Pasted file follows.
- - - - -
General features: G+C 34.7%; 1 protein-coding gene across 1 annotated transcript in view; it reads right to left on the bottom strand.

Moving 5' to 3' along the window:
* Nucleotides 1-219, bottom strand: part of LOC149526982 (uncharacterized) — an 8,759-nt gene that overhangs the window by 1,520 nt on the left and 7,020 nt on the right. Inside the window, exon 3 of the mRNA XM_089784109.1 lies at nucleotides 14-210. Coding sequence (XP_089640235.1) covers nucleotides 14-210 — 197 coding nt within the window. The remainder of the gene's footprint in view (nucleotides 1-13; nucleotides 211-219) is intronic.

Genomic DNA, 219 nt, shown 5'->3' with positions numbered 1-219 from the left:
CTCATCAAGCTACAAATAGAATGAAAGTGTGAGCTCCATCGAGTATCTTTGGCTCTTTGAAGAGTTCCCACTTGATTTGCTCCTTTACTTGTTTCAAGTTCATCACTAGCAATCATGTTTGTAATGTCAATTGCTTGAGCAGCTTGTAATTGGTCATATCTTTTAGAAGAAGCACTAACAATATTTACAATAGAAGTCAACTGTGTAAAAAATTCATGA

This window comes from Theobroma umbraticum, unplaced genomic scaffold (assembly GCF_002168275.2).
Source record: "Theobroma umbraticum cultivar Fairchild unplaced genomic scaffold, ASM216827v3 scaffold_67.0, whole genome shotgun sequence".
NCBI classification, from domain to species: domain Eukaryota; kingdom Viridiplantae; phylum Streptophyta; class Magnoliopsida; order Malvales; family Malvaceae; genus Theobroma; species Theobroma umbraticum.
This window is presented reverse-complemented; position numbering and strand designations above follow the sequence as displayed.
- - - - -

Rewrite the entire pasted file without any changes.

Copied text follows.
General features: G+C 34.7%; 1 protein-coding gene across 1 annotated transcript in view; it reads right to left on the bottom strand.

Moving 5' to 3' along the window:
* Nucleotides 1-219, bottom strand: part of LOC149526982 (uncharacterized) — an 8,759-nt gene that overhangs the window by 1,520 nt on the left and 7,020 nt on the right. Inside the window, exon 3 of the mRNA XM_089784109.1 lies at nucleotides 14-210. Coding sequence (XP_089640235.1) covers nucleotides 14-210 — 197 coding nt within the window. The remainder of the gene's footprint in view (nucleotides 1-13; nucleotides 211-219) is intronic.

Genomic DNA, 219 nt, shown 5'->3' with positions numbered 1-219 from the left:
CTCATCAAGCTACAAATAGAATGAAAGTGTGAGCTCCATCGAGTATCTTTGGCTCTTTGAAGAGTTCCCACTTGATTTGCTCCTTTACTTGTTTCAAGTTCATCACTAGCAATCATGTTTGTAATGTCAATTGCTTGAGCAGCTTGTAATTGGTCATATCTTTTAGAAGAAGCACTAACAATATTTACAATAGAAGTCAACTGTGTAAAAAATTCATGA

This window comes from Theobroma umbraticum, unplaced genomic scaffold (assembly GCF_002168275.2).
Source record: "Theobroma umbraticum cultivar Fairchild unplaced genomic scaffold, ASM216827v3 scaffold_67.0, whole genome shotgun sequence".
NCBI classification, from domain to species: domain Eukaryota; kingdom Viridiplantae; phylum Streptophyta; class Magnoliopsida; order Malvales; family Malvaceae; genus Theobroma; species Theobroma umbraticum.
This window is presented reverse-complemented; position numbering and strand designations above follow the sequence as displayed.